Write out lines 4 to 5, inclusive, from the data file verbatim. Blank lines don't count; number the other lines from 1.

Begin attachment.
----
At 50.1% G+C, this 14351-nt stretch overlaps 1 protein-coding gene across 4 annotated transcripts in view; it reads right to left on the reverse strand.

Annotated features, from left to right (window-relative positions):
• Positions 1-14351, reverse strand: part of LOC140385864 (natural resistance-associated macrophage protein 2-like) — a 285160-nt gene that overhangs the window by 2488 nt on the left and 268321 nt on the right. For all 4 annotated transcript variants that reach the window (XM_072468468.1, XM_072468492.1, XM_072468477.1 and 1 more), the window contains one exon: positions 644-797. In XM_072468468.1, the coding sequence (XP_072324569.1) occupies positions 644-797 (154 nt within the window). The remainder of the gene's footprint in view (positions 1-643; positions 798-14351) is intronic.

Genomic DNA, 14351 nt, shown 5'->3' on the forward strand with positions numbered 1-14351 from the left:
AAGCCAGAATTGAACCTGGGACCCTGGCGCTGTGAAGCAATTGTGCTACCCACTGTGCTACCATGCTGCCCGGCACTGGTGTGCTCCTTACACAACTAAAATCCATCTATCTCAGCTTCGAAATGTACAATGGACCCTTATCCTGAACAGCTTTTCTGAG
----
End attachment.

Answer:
Genomic DNA, 14351 nt, shown 5'->3' on the forward strand with positions numbered 1-14351 from the left:
AAGCCAGAATTGAACCTGGGACCCTGGCGCTGTGAAGCAATTGTGCTACCCACTGTGCTACCATGCTGCCCGGCACTGGTGTGCTCCTTACACAACTAAAATCCATCTATCTCAGCTTCGAAATGTACAATGGACCCTTATCCTGAACAGCTTTTCTGAG